Today is Tuesday 19th March
Tides - 11:05 (4.8M) 23:30 (4.8M)

The 1930s - The Beginning of the Benson / Mitchell Era

During the year 1929 decisions were taken which, by their boldness and imagination, were to influence fundamentally the future of the Royal Corinthian.

The Club was now into its second half-century. Among its members there were some who realised not only that a new Clubhouse was required but that the style of the new building should look into the future as to its design as well as to the amenities it should offer.

In this year there were still a few members alive whose memories went back to the days when the Club had been established at Erith in 1872. Indeed, in August of 1929, a link with these days was broken by the death of T.G.F. Winser. Teddy Winser was born in 1851. In 1884 he was appointed Secretary of the Corinthian Yacht Club at Manor Way, Erith. It was to him that was addressed the official communication in 1892 from Whitehall acceding to the request that use be made of the title "Royal" in the name of the Club.

Winser was known in yachting circles throughout the British Isles as the Secretary of the Corinthian for more than a third of a century, continuing in that office till 1919. Winser remained at Erith when, in the early nineties, the Club established a branch at Burnham in the Clubroom at the White Harte Hotel for the benefit of members who sailed round from the Thames. He was in charge of the move from Erith to Port Victoria on the Isle of Grain. When Port Victoria was taken over by the Government, Burnham ceased to be merely a branch. Winser moved to the new headquarters on the Crouch which were situated on Mr. Prior's Wharf at the western end of the quay, a building which was destroyed by fire some years after the Royal Corinthian gave it up.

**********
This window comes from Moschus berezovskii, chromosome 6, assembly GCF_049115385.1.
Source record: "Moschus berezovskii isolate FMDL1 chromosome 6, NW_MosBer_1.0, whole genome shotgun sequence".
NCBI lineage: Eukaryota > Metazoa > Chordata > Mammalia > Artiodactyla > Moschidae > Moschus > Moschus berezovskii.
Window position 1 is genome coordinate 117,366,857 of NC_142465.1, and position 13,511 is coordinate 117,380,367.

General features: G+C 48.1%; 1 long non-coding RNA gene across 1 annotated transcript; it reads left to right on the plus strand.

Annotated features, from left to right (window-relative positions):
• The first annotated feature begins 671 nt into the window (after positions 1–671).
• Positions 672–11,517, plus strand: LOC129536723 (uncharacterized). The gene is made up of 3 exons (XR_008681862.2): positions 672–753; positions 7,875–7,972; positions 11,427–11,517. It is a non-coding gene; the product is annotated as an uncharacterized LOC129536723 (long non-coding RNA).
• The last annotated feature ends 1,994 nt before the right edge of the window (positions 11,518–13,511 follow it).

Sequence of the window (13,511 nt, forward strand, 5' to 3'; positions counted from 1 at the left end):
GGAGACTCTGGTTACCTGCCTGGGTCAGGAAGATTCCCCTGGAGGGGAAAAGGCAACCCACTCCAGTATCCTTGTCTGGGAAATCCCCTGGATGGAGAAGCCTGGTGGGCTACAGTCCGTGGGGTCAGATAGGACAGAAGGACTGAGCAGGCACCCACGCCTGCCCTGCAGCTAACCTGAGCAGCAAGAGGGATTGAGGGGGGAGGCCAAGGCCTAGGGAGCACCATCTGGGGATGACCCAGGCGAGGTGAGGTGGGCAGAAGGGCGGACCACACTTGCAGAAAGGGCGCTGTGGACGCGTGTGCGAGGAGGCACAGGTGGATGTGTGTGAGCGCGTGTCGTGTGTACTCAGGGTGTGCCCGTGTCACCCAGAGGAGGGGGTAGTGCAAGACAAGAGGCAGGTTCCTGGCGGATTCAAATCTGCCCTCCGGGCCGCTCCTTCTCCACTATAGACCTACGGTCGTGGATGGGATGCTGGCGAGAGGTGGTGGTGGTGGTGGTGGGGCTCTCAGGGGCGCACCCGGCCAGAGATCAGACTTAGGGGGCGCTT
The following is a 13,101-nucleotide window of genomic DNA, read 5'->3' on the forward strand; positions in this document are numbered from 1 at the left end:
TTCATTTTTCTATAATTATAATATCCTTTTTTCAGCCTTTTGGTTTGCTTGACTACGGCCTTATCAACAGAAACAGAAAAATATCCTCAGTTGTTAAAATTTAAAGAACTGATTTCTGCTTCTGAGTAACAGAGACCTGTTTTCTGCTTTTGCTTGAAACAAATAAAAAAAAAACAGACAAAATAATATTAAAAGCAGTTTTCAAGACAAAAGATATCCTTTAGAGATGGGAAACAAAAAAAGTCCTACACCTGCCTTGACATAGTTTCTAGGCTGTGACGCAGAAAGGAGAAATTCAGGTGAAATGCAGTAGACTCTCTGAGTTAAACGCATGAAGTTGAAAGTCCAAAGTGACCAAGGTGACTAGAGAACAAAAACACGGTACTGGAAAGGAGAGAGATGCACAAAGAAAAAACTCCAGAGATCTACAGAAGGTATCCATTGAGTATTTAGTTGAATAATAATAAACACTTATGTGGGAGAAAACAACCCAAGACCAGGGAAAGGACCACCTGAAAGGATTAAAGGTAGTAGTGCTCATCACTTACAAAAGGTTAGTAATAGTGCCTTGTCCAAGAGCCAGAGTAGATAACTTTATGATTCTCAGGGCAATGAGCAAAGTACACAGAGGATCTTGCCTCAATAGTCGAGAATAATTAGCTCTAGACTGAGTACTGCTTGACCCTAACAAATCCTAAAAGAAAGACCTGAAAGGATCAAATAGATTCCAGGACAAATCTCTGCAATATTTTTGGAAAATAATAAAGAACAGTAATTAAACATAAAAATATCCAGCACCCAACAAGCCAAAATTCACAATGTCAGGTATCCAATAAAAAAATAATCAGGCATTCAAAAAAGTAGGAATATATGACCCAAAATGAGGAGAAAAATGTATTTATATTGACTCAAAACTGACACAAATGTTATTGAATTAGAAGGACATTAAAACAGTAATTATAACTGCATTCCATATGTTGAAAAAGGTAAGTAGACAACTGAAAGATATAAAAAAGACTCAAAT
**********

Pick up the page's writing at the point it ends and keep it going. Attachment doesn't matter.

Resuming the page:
Subsequently, the Corinthian merged with the Eastern Yacht Club of England and moved into that club's headquarters in the building now known as the Old Club House at the eastern end of the Quay. (The Old Club House had previously been used by a local boat builder for the purpose of his business). Later on the Dormy House was built on adjoining land.

At the time of Winser's death, plans were being prepared to rebuild the Club premises. These were announced in general outline at the Annual Dinner of the Club at the Connaught Rooms in London in November, 1929 by Frederick A. Roberts, the Commodore. It was, however, at the Annual General Meeting of the Club in February 1930, also at the Connaught Rooms, that the first decisive steps were taken to implement the decision to proceed.

At this meeting there appears to have been a "palace revolution". The two senior flag officers (Roberts, the Commodore, and Lieut.-Cdr. Percy T. Dean, V.C., the Vice-Commodore) resigned, as did eight (virtually one half) of the members of the Committee. The Rear-Commodore, Philip de Gylpyn Benson (who had only been elected to that office in 1929) became Commodore : F.G.(Tiny) Mitchell was elected a flag officer for the first time in the position of Vice-Commodore and J.S. Bacon became the Rear-Commodore. The new Honorary Treasurer was Percy P.E. Sabel (the father-in-law of the writer of this article), succeeding J.A. Milne who had held that office continuously since 1905.

The new Committee which was then elected, and which was in office during the erection of the new Clubhouse, consisted of D. McCrae Aiken, J.R. Bedford, W.B. de Ste. Croix, J.E.W. Flood, F.J. de Guingand, J.G. Hoperaft, Basil H. Joy, R.P. (Dippy) Knight, W.J. Mason, E.W. Monkhouse, L.L. Robinson, T.H. Seaton, M.H. Shepard, J. Somerville-Craggs and H.A. Tonge. Prior to this meeting, the Secretary of the Club had been Captain F.W. Watson but he was now succeeded by Commander E.R. Carrington-Smith.

The new flag officers and committee were elected to carry into effect a number of important decisions by the members (who at that time numbered 536) which entailed very radical changes in the Club. In the first place, the finances of the Club had come under scrutiny, and it was decided to increase the amount of the annual subscription which had remained unchanged since before the First World War. The increased subscription was fixed at four guineas, with lower rates for junior members.